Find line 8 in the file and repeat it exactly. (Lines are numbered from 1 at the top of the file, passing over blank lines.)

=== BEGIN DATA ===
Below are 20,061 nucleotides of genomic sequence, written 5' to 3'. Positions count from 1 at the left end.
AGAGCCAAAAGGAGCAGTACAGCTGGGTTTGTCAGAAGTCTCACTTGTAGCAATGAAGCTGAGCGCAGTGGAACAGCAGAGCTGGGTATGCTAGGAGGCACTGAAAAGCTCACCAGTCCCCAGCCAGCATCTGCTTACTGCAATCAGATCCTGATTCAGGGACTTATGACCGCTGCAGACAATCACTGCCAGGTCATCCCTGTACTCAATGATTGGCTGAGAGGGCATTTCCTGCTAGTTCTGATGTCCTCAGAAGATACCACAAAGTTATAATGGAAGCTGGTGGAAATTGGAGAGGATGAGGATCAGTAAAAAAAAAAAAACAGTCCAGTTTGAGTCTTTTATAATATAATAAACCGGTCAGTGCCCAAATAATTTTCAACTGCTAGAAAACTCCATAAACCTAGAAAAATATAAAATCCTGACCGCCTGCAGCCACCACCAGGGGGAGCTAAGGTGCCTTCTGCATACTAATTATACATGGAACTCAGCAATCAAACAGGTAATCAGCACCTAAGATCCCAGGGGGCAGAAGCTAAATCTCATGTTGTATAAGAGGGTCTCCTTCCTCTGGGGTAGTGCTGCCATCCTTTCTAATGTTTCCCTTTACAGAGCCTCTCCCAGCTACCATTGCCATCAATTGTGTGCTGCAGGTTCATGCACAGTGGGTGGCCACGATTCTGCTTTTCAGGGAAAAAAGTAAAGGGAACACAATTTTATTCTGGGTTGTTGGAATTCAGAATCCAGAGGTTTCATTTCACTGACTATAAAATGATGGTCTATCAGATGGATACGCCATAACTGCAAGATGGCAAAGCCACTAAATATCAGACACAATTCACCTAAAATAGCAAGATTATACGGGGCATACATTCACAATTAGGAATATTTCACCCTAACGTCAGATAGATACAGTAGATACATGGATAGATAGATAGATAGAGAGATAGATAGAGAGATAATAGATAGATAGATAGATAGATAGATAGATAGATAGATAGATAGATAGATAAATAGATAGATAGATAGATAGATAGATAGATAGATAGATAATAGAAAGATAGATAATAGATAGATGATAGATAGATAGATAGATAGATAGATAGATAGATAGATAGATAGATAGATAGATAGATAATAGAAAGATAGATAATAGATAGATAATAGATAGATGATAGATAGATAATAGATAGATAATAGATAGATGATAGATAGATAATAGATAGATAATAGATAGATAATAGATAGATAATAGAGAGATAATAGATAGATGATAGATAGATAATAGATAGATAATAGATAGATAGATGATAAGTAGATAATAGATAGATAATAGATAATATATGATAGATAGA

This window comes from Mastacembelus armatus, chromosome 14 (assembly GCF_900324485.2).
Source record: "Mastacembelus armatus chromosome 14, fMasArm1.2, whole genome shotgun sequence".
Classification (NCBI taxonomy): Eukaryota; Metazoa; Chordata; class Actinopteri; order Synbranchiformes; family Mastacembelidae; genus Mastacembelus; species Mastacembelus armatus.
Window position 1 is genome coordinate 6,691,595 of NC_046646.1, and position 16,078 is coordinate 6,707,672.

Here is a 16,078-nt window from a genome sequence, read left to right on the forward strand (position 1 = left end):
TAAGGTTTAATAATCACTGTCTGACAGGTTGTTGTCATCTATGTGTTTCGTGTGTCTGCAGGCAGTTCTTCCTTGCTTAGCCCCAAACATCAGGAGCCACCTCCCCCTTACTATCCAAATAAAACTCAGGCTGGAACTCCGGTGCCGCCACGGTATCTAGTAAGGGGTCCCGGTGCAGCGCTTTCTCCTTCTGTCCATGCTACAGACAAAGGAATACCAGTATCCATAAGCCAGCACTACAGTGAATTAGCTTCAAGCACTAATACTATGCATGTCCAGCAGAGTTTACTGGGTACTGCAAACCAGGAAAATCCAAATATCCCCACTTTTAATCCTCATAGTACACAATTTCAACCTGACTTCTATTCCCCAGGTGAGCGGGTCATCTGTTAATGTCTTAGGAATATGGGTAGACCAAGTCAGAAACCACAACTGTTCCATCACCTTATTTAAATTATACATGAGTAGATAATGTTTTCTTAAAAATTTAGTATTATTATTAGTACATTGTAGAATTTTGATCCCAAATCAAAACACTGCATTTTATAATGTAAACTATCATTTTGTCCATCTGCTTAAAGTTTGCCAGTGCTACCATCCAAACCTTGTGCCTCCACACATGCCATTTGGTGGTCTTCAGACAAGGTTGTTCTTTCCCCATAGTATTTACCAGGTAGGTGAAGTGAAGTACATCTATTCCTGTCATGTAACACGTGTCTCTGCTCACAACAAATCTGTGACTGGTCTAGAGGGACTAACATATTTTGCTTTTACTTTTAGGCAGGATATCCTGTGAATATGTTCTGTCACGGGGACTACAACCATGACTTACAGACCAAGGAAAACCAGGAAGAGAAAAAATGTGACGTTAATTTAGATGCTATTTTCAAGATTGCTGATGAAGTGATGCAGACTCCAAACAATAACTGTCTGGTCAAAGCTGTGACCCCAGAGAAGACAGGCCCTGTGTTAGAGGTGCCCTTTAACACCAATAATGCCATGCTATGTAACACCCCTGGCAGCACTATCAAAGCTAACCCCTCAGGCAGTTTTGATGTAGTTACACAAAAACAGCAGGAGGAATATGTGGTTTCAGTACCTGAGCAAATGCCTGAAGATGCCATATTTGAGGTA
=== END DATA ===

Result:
TAAGGTTTAATAATCACTGTCTGACAGGTTGTTGTCATCTATGTGTTTCGTGTGTCTGCAGGCAGTTCTTCCTTGCTTAGCCCCAAACATCAGGAGCCACCTCCCCCTTACTATCCAAATAAAACTCAGGCTGGAACTCCGGTGCCGCCACGGTATCTAGTAAGGGGTCCCGGTGCAGCGCTTTCTCCTTCTGTCCATGCTACAGACAAAGGAATACCAGTATCCATAAGCCAGCACTACAGTGAATTAGCTTCAAGCACTAATACTATGCATGTCCAGCAGAGTTTACTGGGTACTGCAAACCAGGAAAATCCAAATATCCCCACTTTTAATCCTCATAGTACACAATTTCAACCTGACTTCTATTCCCCAGGTGAGCGGGTCATCTGTTAATGTCTTAGGAATATGGGTAGACCAAGTCAGAAACCACAACTGTTCCATCACCTTATTTAAATTATACATGAGTAGATAATGTTTTCTTAAAAATTTAGTATTATTATTAGTACATTGTAGAATTTTGATCCCAAATCAAAACACTGCATTTTATAATGTAAACTATCATTTTGTCCATCTGCTTAAAGTTTGCCAGTGCTACCATCCAAACCTTGTGCCTCCACACATGCCATTTGGTGGTCTTCAGACAAGGTTGTTCTTTCCCCATAGTATTTACCAGGTAGGTGAAGTGAAGTACATCTATTCCTGTCATGTAACACGTGTCTCTGCTCACAACAAATCTGTGACTGGTCTAGAGGGACTAACATATTTTGCTTTTACTTTTAGGCAGGATATCCTGTGAATATGTTCTGTCACGGGGACTACAACCATGACTTACAGACCAAGGAAAACCAGGAAGAGAAAAAATGTGACGTTAATTTAGATGCTATTTTCAAGATTGCTGATGAAGTGATGCAGACTCCAAACAATAACTGTCTGGTCAAAGCTGTGACCCCAGAGAAGACAGGCCCTGTGTTAGAGGTGCCCTTTAACACCAATAATGCCATGCTATGTAACACCCCTGGCAGCACTATCAAAGCTAACCCCTCAGGCAGTTTTGATGTAGTTACACAAAAACAGCAGGAGGAATATGTGGTTTCAGTACCTGAGCAAATGCCTGAAGATGCCATATTTGAGGTA